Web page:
by J Scott Christianson, Columbia Daily Tribune Columnist
In the short time I have been writing a column for the Tribune, I’ve discovered a lot about column writing and the people who read newspaper columns.
Surprisingly, a lot of readers seem to expect an editorial column to offer “balanced” journalism. “You didn’t fully present the other side,” is a common complaint. Well, first of all, there is a reason this is called the editorial page. Second, if the “other side” is a bunch of lies and propaganda, why should it be given equal consideration in an editorial or even in a newspaper article?
The “balanced” complaint reveals the common, and disturbing, belief among readers that journalists must give equal space to both sides of an issue to do their job well. But is balance really what the public needs from journalism?
Shouldn’t journalism instead be fair? Presenting facts as facts and spin as spin? Today, the journalistic standard of the mainstream media is to present one side’s spin and then the other side’s spin, steering well clear of any facts lest the reporter or media outlet be accused of bias or taking sides. This type of reporting can’t deal well with shades of gray and eschews the fact that most issues have more that two well-defined sides.
Most subscribers don’t realize that in the age of blogs, wikis, and rss feeds, a column can be distributed around the planet before the printed paper even hits the front porch. If you write about a controversial topic, you might get dozens of emails from people all around the world. In fact, the majority of feedback comes from people who don’t even subscribe to the Tribune.
A lot of bloggers take the liberty to post your column to their Web site. You might think this would be the most sincere form of flattery. But just as often, your column is posted so it can be pilloried. It is an odd feeling to be surfing the Internet and come across your own writing on a blog, where people you have never met are commenting that you are a “pasty-faced metro-sexual.” I’m not really sure what a metro-sexual is, but I don’t think its a compliment.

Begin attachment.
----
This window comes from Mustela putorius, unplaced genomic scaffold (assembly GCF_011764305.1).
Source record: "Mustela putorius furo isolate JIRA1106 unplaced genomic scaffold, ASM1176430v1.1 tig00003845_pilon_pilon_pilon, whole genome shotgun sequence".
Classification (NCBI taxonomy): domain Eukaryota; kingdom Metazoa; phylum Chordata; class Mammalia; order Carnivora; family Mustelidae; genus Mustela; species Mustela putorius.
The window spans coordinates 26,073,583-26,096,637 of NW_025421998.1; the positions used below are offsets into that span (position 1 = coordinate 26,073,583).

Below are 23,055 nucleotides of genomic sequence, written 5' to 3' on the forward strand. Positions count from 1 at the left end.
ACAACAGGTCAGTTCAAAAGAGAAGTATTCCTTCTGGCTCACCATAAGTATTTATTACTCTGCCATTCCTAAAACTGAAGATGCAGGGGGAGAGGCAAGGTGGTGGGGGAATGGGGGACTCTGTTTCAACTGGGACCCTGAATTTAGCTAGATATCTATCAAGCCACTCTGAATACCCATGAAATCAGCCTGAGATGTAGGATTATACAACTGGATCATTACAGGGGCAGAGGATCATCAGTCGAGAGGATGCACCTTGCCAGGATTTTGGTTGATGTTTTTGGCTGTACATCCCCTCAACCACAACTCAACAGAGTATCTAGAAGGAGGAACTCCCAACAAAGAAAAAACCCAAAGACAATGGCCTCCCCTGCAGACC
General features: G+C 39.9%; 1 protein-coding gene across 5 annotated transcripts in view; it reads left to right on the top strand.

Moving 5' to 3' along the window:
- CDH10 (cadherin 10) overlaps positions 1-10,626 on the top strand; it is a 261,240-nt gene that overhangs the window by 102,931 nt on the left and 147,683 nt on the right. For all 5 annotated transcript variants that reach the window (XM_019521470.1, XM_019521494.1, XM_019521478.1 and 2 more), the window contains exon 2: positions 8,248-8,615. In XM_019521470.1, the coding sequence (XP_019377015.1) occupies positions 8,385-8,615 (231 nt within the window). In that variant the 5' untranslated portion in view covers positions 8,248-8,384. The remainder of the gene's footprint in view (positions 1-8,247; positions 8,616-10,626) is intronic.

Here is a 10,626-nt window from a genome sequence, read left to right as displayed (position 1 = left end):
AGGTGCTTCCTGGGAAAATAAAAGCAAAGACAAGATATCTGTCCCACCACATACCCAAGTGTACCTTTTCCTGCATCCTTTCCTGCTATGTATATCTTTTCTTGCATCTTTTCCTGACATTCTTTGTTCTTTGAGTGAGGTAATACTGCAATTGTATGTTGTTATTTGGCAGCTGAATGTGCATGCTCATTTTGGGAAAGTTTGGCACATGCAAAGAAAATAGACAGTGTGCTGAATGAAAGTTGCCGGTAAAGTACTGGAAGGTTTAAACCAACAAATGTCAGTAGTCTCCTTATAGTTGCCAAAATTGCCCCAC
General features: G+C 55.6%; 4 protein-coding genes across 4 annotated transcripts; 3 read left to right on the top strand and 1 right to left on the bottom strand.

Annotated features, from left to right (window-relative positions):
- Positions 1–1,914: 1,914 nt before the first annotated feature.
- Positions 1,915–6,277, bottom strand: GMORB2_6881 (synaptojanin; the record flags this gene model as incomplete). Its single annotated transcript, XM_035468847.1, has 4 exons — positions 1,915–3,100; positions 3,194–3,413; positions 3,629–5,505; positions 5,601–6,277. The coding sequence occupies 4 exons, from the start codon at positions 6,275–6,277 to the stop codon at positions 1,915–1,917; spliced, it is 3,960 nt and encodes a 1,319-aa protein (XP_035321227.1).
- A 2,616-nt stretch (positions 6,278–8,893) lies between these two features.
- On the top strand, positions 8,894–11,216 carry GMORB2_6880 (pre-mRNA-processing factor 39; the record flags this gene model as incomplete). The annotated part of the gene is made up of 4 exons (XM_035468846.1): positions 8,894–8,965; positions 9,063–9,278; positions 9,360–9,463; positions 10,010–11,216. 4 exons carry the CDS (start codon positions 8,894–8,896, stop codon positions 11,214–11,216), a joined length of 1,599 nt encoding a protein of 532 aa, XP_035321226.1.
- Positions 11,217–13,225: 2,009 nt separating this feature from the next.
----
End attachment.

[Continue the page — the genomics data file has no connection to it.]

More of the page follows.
Sometimes a column shows up in weird places on the Internet. My words have appeared on freehealth facts.net, funerals.it and even archaeologynews.org. These sites are obviously desperate for material. Some columns even get translated into another language for the benefit of the locals. “J. Scott Christianson bor og arbejder” says a posting to a Web site located in Denmark. I’m not sure what “bor og arbejder” means, but I hope it is not Danish for metro-sexual.
Having your column posted on some blogs such as FARK.com or dailykos.com can lead to dozens of emails from people all over the world about how great you are or what a jerk you are. While I have yet to receive an actual death threat, many readers have predicted what will happen to my soul after I am departed and what I should say to Lucifer upon my arrival.
I am surprised by how much enjoyment I get from hate mail. There is satisfaction from writing something that elicits such an emotional response. And some of the people who send hate mail really put a lot into their writing. But let me give some advice to future hate-mailers. If you are writing a 10-page letter, don’t start off with “Burn in Hell!”, “You’re an ass!”, or any such imperatives. Save that until the end. You see, the recipient might not bother reading your entire manifesto if it starts with “Go *#^@ yourself!”
While dramatic, insults just don’t seem to be a good hook to draw in the reader. Compare: “It was the best of times, it was the worst of times” and “Call me Ishmael” with “You suck!” It just doesn’t have that literary ring that makes you want to read more. Instead try something like: “I’m not surprised that a pasty-faced metro-sexual like yourself would think that Scientology is not based on sound science.”